Australia: Australian Competition & Consumer Commission – Australian Consumer Law – Unsolicited Consumer Agreements – Door-to-Door Sales – Energy Retailers – Do Not Knock – Reminder for Direct Selling Industry
Previously, the Australian Competition and Consumer Commission
(ACCC) announced that its objectives for 2012
included making full use of the profound changes in the
Australian Consumer Law (ACL) through
enforcement1. Consistent with its objective, the ACCC
has been enforcing compliance with the ACL, in particular, the
"unsolicited consumer agreement" (UCA)
provisions of the ACL.
On 27 March 2012, the ACCC filed two separate proceedings in the
Federal Court against three energy retailers and the marketing
companies they engaged in respect of the door-to-door sales
practices used by their salespeople.2
The ACCC's allegations include claims that the various
respondents breached the UCA provisions of the ACL because the
failed to immediately leave the premises at the request of an
failed to clearly advise the consumer:
that the salesperson's purpose was to seek the
consumer's agreement for the supply of services;
that the consumer was entitled to ask the salesperson to leave
and that the salesperson was required to leave immediately upon the
consumer's request; and
the name of the marketing company and the supplier's name
Interestingly, the proceedings will clarify whether "Do Not
Knock" notices attached to consumers' front doors
constitute a request for salespeople to leave under the UCA
provisions of the ACL – the ACCC considers that these
notices have the same effect as a consumer's verbal request to
The ACCC is seeking declarations, injunctions, pecuniary
penalties and costs. The proceedings will be heard in mid-2012.
Clearly, the ACCC has the conduct of door-to-door sellers in its
sights. In a recent Focus Paper3, we discussed the
infringement notices issued by the ACCC in respect of the conduct
of Advance Lifestyle International Retail Pty Ltd, a door-to-door
Companies should take care to ensure that their salespeople are
aware of the disclosure and other requirements when contacting
consumers to negotiate UCAs, including the following:
calling on consumers during permitted hours. Salespeople must
not visit consumers on Sundays, public holidays, before 9am or
after 6pm on weekdays, and before 9am or after 5pm on
making the required disclosures to consumers when contacting
them to discuss products or a business opportunity. Salespeople
must disclose their name, address and purpose of visit or call.
They must also inform the consumer that the salesperson is required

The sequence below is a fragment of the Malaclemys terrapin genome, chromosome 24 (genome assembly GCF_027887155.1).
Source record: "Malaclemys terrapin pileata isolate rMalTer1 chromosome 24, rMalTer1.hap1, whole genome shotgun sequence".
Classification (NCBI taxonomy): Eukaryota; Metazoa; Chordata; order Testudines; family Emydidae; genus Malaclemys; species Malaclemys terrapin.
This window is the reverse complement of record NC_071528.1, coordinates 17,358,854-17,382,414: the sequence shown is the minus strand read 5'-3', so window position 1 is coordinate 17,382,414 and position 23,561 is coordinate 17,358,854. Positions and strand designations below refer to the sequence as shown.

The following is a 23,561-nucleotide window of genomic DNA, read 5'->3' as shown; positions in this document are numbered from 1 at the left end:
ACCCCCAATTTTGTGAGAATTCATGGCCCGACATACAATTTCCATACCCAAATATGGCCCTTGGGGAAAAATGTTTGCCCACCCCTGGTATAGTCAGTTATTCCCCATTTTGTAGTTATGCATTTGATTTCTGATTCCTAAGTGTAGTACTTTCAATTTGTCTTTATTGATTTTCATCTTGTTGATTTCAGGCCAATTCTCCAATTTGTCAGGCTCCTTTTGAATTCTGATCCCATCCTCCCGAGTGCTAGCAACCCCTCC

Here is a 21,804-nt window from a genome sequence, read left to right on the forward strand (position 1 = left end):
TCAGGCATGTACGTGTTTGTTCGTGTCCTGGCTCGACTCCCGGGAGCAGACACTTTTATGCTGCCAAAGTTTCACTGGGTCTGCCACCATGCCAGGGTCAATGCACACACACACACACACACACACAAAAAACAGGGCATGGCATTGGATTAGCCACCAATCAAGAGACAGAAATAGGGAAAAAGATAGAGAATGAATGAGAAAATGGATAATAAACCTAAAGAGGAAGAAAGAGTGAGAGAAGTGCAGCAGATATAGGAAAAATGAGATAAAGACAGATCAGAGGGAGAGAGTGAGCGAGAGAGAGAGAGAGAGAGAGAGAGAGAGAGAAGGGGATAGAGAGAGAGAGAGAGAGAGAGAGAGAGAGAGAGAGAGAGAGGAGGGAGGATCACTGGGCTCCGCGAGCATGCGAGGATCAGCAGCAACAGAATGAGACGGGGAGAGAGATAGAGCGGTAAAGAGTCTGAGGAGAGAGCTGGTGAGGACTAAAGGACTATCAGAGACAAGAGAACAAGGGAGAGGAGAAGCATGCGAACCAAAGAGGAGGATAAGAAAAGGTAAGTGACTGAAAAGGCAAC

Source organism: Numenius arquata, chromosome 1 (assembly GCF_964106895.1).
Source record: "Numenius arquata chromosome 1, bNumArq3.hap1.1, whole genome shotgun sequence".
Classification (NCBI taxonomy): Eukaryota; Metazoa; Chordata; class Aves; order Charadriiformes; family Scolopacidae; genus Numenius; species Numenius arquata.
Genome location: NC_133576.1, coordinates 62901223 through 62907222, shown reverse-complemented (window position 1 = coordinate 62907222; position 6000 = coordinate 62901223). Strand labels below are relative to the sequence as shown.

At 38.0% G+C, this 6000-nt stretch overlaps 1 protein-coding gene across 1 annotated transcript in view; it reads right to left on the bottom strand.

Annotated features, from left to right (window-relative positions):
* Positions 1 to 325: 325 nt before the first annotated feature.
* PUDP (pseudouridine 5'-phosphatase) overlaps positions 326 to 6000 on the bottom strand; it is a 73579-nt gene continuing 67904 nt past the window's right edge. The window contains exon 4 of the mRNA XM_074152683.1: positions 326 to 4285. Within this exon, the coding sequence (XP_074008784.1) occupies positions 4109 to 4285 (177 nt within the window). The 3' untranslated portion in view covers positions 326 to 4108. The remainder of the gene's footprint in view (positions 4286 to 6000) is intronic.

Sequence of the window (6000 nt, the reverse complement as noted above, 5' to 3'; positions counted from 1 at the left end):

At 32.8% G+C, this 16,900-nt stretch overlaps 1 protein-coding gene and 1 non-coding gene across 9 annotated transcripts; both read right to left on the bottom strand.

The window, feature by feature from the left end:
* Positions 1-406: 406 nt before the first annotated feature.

to leave the premises immediately upon request.
leaving the premises immediately if requested by the consumer
(and not attempt to contact the consumer for at least 30 days after
the consumer's request to leave).
making the required disclosures before the consumer signs the
sales agreement. Salespeople, for example, must inform consumers
about their right to terminate the agreement within the 10 business
day cooling-off period and the circumstances in which the
cooling-off period will be extended.
Take Home Message
The ACCC's focus on compliance with the UCA provisions of
the ACL is a timely reminder for those involved in the direct
If the UCA provisions of the ACL are applicable to the manner in
which your company procures sales, you should ensure that your
company's salesforce are aware of the requirements that apply
to regulating the way in which they approach consumers. Any failure
to inform your salesforce, if relevant, could expose your company
and you to complaints by consumers, negative media attention and
enforcement action by the ACCC.
The assistance of Mary Huang, Graduate, of Addisons in the
preparation of this article is noted and greatly appreciated.
1 See our previous
Direct Selling Legal Update 2 The first proceedings are against Neighbourhood
Energy Pty Ltd and its former marketing company Australian Green
Credits Pty Ltd. The second proceedings are against AGL Sales Pty
Ltd, AGL South Australia Pty Ltd, and their marketing company, CPM
Australia Pty Ltd. 3
http://www.addisonslawyers.com.au/knowledge/assetdoc/5a5585a669ab62ca/doc-180-accc-imposes.pdf 4 The ACCC is able to seek an order disqualifying a
person from managing a company if the Court is satisfied that the
person has contravened, attempted to contravene or has been
involved in a contravention of the UCA provisions of the
The content of this article is intended to provide a general
guide to the subject matter. Specialist advice should be sought
about your specific circumstances.
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